“They kept reducing my salary when I could not reach my targets,” she says. “When I asked how I could go home, they said I had to pay back 200 million rupiah [approximately USD 13,400]. They even threatened to sell me to an organ harvesting syndicate.”
No longer able to tolerate the conditions, a group of Indonesians decided to ‘go on strike’, resulting in them being locked up in a room for two weeks.
As luck would have it, one member of the group who had secretly kept a second phone, recorded a video of their situation and published it online. The video went viral in Indonesia, gaining the attention of authorities at the highest level. With so much publicity, the traffickers deemed the group too big of a risk to keep, eventually releasing them back into Thailand.
After receiving initial support from a local organization along the border, the group was referred to the Indonesian Embassy. At the embassy’s request, IOM provided the group of 26 with food, accommodation, legal counselling and interpretation support during their weeks-long stay in Bangkok, before returning home.
“Because this emerging trafficking trend is so complex, protecting victims effectively requires strong coordination. IOM works closely with the national and provincial authorities, civil society and embassies to provide assistance when needed,” explains Géraldine Ansart, IOM Thailand’s Chief of Mission.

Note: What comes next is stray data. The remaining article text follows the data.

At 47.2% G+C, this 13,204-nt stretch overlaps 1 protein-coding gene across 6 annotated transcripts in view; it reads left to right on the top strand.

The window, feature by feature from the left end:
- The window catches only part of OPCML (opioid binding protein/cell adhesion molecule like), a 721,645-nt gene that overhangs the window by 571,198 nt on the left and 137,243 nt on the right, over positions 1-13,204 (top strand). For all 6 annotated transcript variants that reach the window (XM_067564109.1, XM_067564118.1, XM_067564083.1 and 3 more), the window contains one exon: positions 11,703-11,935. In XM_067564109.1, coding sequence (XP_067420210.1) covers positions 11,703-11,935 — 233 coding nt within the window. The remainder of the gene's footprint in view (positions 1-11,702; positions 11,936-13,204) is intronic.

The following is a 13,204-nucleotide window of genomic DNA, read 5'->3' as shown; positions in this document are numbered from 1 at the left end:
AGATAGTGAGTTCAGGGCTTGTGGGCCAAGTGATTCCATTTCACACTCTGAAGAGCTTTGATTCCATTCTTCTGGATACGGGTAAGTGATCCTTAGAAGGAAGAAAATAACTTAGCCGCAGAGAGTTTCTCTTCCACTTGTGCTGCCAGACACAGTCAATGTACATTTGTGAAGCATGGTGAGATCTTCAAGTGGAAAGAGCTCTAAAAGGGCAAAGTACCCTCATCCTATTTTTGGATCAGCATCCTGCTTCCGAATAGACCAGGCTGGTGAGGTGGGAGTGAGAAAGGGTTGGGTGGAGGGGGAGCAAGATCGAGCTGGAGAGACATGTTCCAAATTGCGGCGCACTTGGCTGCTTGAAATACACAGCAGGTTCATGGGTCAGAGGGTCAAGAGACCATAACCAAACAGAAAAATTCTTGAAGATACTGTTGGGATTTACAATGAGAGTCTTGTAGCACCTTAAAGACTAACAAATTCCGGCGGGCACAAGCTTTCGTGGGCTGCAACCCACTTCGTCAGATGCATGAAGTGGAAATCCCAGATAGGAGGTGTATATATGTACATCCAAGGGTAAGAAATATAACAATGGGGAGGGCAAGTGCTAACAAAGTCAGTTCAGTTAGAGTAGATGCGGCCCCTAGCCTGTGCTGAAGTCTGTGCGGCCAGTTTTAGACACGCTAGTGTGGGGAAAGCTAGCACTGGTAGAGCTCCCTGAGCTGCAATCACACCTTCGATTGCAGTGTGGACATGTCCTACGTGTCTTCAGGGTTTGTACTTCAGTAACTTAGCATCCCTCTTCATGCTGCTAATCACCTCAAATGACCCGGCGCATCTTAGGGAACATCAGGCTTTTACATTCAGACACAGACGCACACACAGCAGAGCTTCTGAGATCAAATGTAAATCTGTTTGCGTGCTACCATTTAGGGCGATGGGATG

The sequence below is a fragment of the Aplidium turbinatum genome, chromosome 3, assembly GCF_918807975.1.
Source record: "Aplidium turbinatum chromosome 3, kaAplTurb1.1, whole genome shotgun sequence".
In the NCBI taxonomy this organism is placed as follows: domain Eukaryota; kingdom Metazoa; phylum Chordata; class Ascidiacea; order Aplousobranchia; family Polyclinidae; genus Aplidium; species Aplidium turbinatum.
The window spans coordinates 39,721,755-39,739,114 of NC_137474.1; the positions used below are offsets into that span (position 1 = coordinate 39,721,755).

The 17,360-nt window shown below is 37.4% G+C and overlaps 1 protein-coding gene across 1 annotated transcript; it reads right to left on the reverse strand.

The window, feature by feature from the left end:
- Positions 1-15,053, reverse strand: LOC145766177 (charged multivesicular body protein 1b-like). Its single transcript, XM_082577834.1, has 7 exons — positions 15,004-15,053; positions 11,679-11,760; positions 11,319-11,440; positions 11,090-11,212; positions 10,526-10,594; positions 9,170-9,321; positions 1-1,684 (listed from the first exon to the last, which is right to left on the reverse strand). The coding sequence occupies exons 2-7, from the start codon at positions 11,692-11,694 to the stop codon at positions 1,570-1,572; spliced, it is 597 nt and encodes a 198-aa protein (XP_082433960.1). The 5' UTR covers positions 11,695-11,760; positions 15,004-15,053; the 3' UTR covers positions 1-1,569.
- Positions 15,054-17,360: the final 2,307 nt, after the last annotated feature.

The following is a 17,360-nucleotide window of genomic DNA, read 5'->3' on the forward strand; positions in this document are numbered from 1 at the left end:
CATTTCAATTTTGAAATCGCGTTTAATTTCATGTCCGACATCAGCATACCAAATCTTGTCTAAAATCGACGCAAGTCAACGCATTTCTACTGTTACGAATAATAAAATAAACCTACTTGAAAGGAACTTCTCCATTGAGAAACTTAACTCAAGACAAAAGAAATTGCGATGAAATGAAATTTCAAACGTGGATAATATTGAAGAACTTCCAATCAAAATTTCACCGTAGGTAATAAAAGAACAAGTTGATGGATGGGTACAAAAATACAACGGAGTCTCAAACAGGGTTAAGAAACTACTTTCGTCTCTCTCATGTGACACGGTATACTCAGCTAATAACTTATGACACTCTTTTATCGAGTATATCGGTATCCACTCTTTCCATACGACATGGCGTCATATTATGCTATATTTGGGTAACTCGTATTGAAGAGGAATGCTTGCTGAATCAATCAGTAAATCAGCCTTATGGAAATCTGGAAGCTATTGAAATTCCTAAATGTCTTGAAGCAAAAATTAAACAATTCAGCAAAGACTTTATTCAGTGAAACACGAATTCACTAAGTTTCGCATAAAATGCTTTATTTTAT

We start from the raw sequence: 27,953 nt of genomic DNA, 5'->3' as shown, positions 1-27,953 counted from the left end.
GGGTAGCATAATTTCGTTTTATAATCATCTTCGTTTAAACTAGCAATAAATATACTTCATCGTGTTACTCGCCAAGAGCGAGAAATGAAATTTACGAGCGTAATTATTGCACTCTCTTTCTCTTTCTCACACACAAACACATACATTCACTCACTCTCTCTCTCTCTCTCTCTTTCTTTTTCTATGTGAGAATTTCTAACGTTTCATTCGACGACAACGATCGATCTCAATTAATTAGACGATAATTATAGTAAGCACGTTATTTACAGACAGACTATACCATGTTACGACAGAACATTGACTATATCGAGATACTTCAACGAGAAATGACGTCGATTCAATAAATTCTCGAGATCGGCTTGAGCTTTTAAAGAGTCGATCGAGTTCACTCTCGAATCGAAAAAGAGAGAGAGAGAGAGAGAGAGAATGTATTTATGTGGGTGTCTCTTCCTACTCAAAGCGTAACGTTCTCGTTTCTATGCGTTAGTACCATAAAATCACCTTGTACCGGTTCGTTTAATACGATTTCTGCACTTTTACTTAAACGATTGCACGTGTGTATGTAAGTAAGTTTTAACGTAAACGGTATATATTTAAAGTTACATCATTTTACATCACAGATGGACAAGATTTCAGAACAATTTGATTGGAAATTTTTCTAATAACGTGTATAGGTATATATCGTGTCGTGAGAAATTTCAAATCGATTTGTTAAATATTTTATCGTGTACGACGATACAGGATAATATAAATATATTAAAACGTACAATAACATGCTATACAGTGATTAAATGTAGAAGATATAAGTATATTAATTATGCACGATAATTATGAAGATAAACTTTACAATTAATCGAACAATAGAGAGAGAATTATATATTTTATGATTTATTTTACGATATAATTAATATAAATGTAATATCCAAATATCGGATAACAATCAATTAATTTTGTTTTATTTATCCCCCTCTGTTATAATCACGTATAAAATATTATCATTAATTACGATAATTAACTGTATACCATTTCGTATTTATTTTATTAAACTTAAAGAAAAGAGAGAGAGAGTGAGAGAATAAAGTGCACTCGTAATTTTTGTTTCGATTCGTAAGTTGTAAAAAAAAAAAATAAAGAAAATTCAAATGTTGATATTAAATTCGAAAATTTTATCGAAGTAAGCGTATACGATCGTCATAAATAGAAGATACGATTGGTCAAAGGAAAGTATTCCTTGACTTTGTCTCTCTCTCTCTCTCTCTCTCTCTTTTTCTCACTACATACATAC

“Moreover, one of our priorities is to enhance capacities to accurately identify trafficking cases,” Ansart adds. “IOM supported the government last year to establish the National Referral Mechanism (NRM) on Protection and Assistance of Victims of Trafficking – a new national policy framework that stipulates roles and responsibilities in victim screening, identification, assistance and referral – and sensitized over 2,300 frontline officials on the framework.”
Without rigorous screening measures, victims can fall through the cracks, decreasing the chances of better understanding of the situation and preventing others from being trafficked.
Now back in Indonesia, Ahmad and Sinta are taking positive stances about the future.
“My kids are aged five and two. I just want to spent time with them for now. I can leave the work to my husband,” Sinta shares with a laugh. “After all this, I have learned that I shouldn’t trust people so easily.”
“Life must go on,” Ahmad says. “I want to start a business and get my life back on track.”
Recognizing how fortunate they were to have escaped the compound, both think of those they left behind, still entrapped and unable to get out.
“For now, all I can do is share my story,” expresses Ahmad. “Through it, hopefully no one else will find themselves trapped in this nightmare, like I did.”
*Names changed to protect identity
IOM Thailand’s assistance to this group of victims of trafficking was made possible through the Government of Japan.
Story written by Miko Alazas, IOM Thailand’s Media and Communications Officer.